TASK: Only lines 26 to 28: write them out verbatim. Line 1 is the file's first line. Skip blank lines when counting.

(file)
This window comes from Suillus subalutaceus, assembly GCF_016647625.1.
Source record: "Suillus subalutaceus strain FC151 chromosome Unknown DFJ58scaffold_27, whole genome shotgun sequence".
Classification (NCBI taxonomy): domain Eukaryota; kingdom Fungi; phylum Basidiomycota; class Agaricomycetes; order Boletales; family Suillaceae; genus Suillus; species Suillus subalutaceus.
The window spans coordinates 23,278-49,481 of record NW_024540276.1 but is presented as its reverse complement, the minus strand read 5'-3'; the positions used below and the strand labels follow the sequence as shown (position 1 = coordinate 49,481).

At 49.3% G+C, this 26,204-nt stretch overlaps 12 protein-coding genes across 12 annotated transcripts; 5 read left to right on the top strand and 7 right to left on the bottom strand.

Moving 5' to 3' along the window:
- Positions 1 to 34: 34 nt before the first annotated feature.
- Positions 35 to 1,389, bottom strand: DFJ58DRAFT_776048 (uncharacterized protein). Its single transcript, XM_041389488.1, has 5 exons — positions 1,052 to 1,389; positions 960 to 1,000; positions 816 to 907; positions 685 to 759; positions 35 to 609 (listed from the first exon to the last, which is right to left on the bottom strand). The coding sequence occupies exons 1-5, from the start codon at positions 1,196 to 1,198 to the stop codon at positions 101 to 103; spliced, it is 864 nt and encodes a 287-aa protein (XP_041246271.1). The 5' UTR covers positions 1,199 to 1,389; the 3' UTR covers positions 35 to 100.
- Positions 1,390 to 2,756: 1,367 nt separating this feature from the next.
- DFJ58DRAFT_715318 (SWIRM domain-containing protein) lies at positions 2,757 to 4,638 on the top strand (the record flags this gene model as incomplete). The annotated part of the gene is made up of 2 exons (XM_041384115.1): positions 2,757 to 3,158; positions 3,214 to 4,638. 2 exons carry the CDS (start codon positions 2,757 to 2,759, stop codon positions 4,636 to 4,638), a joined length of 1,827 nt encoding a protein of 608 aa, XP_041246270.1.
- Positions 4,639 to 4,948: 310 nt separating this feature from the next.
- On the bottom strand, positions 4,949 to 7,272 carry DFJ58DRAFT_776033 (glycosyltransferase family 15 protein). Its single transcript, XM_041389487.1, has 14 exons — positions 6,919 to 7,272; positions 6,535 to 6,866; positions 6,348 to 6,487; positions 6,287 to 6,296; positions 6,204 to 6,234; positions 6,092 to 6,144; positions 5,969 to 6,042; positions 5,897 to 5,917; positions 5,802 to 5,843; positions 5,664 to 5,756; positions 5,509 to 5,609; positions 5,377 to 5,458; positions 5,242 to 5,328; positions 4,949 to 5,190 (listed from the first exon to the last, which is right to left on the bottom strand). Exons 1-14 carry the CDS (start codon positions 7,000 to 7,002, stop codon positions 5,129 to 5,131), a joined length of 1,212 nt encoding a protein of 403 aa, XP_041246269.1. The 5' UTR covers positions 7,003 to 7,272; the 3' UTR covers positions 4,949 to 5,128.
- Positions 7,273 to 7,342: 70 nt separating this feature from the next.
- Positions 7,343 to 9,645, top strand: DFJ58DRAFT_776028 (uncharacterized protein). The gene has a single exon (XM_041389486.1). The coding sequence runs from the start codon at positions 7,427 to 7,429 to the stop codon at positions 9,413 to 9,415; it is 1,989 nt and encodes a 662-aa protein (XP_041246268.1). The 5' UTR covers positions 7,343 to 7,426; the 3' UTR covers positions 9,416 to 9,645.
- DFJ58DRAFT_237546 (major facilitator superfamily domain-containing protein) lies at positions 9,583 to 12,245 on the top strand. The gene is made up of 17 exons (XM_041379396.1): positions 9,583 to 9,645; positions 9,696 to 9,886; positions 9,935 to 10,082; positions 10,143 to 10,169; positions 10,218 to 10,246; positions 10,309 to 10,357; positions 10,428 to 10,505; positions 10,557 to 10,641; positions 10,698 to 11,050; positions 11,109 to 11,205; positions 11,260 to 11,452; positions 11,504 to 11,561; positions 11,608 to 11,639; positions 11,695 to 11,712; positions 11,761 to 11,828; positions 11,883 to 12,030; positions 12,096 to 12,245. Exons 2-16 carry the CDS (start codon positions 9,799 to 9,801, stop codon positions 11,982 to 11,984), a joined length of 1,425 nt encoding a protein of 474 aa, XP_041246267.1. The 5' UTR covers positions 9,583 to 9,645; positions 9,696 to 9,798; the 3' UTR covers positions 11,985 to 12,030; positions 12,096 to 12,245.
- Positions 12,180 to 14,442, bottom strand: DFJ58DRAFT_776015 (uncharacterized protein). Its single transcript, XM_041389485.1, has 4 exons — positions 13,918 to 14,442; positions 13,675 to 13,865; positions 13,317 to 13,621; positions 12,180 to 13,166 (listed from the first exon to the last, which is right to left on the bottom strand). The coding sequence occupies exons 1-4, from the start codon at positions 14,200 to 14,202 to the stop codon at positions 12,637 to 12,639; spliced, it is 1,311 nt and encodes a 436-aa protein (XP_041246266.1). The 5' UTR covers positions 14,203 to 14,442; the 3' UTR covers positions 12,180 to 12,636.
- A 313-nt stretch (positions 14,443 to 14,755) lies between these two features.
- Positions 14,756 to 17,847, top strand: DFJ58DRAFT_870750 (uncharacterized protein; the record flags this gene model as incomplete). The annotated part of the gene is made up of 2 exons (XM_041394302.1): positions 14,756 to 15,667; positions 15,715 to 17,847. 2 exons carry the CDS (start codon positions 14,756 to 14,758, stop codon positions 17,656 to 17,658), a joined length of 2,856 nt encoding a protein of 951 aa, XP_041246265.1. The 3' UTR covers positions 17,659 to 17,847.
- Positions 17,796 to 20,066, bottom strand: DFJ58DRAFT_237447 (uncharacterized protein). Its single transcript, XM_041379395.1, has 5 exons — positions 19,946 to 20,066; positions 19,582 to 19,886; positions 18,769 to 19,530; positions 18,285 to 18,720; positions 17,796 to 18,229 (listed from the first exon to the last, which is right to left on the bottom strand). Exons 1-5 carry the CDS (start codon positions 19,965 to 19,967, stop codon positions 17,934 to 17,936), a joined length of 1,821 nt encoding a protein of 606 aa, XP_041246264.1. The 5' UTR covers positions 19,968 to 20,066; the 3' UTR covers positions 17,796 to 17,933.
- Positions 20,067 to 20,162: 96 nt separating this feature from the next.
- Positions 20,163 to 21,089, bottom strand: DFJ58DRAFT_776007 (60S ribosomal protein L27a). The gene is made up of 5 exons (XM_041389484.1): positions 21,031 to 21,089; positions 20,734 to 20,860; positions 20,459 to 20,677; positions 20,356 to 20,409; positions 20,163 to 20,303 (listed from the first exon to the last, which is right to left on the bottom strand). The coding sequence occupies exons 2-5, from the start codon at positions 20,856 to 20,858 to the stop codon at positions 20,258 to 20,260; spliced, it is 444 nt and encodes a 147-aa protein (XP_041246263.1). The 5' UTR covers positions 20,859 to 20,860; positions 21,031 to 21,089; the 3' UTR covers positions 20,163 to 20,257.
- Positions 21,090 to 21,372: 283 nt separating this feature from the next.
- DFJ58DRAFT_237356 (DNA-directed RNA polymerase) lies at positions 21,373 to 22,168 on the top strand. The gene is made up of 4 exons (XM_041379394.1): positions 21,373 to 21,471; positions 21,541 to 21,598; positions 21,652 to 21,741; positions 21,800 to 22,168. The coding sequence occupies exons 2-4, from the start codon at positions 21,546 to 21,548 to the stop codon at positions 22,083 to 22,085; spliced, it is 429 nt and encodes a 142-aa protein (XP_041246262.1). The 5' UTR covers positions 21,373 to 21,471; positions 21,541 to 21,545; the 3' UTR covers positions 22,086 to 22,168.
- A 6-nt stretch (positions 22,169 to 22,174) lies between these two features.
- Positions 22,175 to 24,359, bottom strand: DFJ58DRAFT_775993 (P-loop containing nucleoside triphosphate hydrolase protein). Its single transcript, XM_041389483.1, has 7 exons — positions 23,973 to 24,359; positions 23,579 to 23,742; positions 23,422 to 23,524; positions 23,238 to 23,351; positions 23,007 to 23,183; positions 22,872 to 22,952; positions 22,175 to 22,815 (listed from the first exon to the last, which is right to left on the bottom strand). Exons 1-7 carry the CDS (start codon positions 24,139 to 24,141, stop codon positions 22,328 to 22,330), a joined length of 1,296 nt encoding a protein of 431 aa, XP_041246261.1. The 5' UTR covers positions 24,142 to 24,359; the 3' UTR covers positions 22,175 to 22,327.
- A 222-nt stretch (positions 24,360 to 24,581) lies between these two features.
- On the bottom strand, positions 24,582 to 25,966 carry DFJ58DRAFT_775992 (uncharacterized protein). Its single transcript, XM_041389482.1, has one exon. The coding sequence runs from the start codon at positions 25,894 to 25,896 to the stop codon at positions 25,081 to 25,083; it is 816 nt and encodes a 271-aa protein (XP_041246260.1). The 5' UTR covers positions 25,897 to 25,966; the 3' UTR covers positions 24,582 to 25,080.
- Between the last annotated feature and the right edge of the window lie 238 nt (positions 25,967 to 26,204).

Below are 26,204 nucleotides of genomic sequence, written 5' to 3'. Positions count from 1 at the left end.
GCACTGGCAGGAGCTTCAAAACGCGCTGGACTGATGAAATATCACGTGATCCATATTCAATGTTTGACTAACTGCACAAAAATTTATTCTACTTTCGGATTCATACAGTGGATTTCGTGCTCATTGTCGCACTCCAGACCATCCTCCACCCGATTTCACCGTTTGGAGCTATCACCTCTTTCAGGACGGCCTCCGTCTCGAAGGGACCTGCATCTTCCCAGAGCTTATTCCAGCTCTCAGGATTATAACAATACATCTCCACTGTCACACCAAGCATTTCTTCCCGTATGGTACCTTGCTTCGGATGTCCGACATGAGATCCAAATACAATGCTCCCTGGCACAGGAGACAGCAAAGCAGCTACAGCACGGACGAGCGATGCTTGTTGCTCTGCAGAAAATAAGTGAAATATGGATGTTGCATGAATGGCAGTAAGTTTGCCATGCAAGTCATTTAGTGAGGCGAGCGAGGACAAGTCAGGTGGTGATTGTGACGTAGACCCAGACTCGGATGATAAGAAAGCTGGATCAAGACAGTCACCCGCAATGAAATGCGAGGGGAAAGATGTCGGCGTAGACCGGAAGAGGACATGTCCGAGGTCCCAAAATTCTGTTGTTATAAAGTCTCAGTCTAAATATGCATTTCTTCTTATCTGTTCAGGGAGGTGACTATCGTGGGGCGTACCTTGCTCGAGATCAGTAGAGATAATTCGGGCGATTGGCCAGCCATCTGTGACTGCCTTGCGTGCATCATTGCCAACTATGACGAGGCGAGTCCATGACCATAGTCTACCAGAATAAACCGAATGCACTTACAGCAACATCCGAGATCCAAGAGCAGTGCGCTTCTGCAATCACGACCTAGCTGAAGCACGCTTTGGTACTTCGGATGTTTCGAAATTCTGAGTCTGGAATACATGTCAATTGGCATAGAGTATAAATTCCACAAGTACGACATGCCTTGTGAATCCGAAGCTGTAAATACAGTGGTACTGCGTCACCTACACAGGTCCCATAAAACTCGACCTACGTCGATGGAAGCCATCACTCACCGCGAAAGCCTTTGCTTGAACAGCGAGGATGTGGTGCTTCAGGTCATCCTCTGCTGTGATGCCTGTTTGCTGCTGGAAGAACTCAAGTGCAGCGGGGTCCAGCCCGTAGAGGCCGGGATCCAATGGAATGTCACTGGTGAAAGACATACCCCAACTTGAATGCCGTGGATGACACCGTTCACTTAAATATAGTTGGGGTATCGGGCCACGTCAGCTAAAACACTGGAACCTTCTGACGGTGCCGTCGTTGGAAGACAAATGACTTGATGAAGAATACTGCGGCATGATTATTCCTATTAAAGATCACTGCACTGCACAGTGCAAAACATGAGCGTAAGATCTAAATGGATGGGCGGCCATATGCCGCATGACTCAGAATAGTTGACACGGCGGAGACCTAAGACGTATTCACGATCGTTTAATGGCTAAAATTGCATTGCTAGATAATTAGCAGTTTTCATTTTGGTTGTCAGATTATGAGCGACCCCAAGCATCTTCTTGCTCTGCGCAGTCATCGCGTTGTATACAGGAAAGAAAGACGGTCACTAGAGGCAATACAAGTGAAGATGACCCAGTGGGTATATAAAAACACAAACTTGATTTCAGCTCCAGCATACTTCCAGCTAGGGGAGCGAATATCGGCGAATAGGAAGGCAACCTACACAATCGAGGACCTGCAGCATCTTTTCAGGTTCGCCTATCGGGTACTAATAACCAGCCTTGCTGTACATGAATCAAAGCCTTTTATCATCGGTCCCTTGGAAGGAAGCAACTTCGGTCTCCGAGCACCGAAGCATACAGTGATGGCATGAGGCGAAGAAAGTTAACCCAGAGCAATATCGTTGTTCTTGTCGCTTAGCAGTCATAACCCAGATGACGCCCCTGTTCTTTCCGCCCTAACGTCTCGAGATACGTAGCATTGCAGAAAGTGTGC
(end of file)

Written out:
- A 222-nt stretch (positions 24,360 to 24,581) lies between these two features.
- On the bottom strand, positions 24,582 to 25,966 carry DFJ58DRAFT_775992 (uncharacterized protein). Its single transcript, XM_041389482.1, has one exon. The coding sequence runs from the start codon at positions 25,894 to 25,896 to the stop codon at positions 25,081 to 25,083; it is 816 nt and encodes a 271-aa protein (XP_041246260.1). The 5' UTR covers positions 25,897 to 25,966; the 3' UTR covers positions 24,582 to 25,080.
- Between the last annotated feature and the right edge of the window lie 238 nt (positions 25,967 to 26,204).